- What is laser marking?
- How does laser marking work?
- What are the applications of laser marking?
- What are the advantages of laser marking?
- How many types of laser marking machines?
- How to use a laser marking machine?
What is laser marking?
Laser marking is a popular, efficient, and highly safe process that has allowed for a wide range of markings to be created on various materials around the world. This may be for aesthetic reasons, or perhaps to help label products, it has been adopted by many industries around the world, such as the aerospace or automotive (including e-mobility) sectors.
Laser marking is also a permanent method that employs a concentrated beam of light to leave a permanent mark on the surface. Laser marking covers a wide range of applications and is often done with fiber, pulsed, continuous wave, green, or UV laser equipment. The following are the most typical laser marking applications:
2) Carbon migration;
How does laser marking work?
Laser marking works quickly, effectively, and safely, leaving a high-quality mark on whichever material that it is working with. This may be flat surfaces, flexible materials, or even complex shapes as laser marking takes place without any contact.
To laser mark, one directs a focused laser beam onto the surface of the material that they are working with, and the heat of the beam will generate a contrast between the affected area and the surrounding material.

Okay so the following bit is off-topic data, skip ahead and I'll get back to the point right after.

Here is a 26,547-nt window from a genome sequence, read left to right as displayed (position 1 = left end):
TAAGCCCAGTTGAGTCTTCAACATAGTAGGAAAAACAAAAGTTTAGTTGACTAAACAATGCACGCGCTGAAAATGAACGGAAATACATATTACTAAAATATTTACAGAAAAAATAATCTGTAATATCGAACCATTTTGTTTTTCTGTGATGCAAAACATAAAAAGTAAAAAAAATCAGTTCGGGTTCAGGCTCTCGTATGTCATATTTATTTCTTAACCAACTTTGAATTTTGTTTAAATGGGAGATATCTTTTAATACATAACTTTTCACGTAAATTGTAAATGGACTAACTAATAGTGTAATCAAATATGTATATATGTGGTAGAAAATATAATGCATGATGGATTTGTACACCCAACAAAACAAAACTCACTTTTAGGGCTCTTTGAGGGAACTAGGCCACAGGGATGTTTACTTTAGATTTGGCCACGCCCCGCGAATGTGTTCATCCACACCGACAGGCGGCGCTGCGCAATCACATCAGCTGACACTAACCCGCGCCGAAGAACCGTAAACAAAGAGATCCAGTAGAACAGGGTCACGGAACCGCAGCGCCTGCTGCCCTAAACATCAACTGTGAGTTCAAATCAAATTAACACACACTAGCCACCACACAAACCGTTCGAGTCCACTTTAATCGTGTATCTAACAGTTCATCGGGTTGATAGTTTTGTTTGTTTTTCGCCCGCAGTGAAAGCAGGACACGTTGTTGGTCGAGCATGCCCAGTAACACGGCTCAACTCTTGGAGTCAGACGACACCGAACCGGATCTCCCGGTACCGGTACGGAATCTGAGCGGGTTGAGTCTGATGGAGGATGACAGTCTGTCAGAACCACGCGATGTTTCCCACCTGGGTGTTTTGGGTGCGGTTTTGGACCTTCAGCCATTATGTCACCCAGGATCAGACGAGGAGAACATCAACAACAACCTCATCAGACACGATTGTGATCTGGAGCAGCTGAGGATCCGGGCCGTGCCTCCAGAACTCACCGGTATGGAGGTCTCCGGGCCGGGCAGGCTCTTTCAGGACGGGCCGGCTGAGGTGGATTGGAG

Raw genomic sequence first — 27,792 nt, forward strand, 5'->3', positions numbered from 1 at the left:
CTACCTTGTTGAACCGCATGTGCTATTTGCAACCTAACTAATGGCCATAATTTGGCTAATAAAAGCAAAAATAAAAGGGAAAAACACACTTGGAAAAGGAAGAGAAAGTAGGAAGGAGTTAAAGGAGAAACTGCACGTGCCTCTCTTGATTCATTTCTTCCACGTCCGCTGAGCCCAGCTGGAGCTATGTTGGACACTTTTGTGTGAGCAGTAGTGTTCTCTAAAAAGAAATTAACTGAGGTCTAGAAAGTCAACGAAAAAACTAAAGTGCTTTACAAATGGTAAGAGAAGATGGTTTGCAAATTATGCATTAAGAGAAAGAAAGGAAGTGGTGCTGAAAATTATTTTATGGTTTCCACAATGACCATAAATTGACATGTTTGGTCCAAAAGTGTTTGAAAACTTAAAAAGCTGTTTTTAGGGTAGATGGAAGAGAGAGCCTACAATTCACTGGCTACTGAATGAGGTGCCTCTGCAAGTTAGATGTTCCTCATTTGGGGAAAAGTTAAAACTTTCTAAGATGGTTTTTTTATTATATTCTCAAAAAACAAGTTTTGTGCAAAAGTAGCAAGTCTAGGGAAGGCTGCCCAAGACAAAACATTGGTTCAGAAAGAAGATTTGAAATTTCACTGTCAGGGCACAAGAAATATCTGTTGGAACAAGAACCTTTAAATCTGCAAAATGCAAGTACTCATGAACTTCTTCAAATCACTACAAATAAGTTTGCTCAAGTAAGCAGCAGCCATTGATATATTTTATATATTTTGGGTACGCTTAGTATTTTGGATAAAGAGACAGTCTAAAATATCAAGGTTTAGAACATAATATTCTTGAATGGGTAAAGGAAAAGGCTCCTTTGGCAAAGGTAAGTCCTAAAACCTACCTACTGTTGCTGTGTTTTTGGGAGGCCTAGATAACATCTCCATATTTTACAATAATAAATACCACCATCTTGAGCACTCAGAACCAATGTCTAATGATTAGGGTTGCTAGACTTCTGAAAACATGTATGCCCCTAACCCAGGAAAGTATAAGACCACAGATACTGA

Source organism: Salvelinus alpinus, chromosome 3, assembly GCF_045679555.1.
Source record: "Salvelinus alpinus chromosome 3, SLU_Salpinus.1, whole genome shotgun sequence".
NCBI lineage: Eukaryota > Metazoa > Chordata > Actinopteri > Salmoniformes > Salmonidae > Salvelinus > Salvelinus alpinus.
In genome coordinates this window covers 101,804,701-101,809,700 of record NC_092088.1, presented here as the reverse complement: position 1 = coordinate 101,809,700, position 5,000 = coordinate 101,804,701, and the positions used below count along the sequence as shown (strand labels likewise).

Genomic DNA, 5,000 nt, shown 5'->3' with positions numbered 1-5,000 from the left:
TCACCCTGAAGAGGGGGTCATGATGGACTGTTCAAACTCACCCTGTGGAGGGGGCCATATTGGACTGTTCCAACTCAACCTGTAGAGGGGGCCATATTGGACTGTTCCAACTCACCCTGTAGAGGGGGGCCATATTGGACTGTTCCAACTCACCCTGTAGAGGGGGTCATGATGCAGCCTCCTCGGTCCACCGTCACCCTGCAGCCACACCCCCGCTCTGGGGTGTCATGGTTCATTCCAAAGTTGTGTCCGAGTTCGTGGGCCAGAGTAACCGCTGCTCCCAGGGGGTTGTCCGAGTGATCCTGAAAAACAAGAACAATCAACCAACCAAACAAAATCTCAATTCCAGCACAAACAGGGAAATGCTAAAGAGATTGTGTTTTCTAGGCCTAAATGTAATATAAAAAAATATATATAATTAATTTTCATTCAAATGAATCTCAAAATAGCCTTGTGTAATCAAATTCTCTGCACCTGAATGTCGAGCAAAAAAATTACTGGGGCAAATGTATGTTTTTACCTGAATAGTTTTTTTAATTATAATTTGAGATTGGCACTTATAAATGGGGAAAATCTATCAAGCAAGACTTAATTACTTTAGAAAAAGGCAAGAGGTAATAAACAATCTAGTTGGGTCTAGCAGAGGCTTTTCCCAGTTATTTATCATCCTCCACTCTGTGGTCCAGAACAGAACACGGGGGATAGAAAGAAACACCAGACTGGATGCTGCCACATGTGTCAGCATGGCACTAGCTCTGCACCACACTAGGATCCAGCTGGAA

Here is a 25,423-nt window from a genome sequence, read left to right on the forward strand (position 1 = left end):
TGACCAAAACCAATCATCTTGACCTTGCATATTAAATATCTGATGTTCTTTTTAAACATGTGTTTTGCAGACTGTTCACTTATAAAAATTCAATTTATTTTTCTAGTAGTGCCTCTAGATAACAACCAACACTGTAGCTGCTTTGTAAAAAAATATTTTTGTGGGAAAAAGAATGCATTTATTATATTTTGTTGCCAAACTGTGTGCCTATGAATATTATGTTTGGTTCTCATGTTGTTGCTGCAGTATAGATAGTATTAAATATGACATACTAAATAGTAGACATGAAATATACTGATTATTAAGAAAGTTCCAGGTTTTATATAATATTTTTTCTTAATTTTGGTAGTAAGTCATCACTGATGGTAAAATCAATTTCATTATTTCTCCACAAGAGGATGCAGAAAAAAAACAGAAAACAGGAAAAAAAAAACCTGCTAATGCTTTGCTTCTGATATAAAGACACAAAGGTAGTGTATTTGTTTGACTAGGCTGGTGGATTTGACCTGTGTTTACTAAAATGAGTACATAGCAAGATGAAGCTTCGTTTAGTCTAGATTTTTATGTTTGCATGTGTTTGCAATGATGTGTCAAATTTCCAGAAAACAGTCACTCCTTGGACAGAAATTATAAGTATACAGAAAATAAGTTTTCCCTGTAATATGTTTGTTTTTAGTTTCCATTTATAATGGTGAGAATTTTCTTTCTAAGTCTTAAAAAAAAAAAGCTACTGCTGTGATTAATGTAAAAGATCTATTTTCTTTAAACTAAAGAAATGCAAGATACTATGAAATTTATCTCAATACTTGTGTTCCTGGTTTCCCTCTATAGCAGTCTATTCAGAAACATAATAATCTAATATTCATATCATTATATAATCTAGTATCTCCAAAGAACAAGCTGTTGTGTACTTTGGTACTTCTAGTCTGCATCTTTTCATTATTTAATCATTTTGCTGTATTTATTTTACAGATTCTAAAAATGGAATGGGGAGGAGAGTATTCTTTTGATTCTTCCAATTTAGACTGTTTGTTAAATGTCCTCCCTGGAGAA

Essentially, the beam oxidizes the area underneath the surface of the area that it is targeting, causing it to change color. The majority of markings will turn black, but some surfaces will cause a color change instead.
In short, laser marking is what happens when the beam interacts with the surface of a material, slightly altering its properties or appearance.
1) It is achieved by moving a low-powered beam slowly across the material using a method called discoloration, which creates high-contrast marks without disrupting the material;
2) Laser heats the material, causing oxidation under the surface and turning the material black;
3) It applies low temperatures to metal to anneal the surface;
4) All of this is done while leaving the surface intact;
What are the applications of laser marking?
Applications of laser marking may include but are not limited to:
1) Laser engraving: creates deep and permanent marks that withstand abrasion;
2) Laser etching: creates high-contrast permanent marks at a high speed;
3) Laser annealing: generates marks under the surface without affecting the base metal or its protective coating;
4) Laser Ablation/Surface Removal: This procedure is normally used to expel paint, coatings and other surface material to make differentiate without harming the base material;
Laser marking can mark a variety of materials such as steel, aluminum, stainless steel, plastics, leather, polymers, rubber, stone, and slate. It is an ideal solution for the customization and personalization of gifts, souvenirs, handicrafts, logos, brands, etc. for designers, handcrafters, Etsy sellers, Kickstarter entrepreneurs, creative agencies, and small businesses.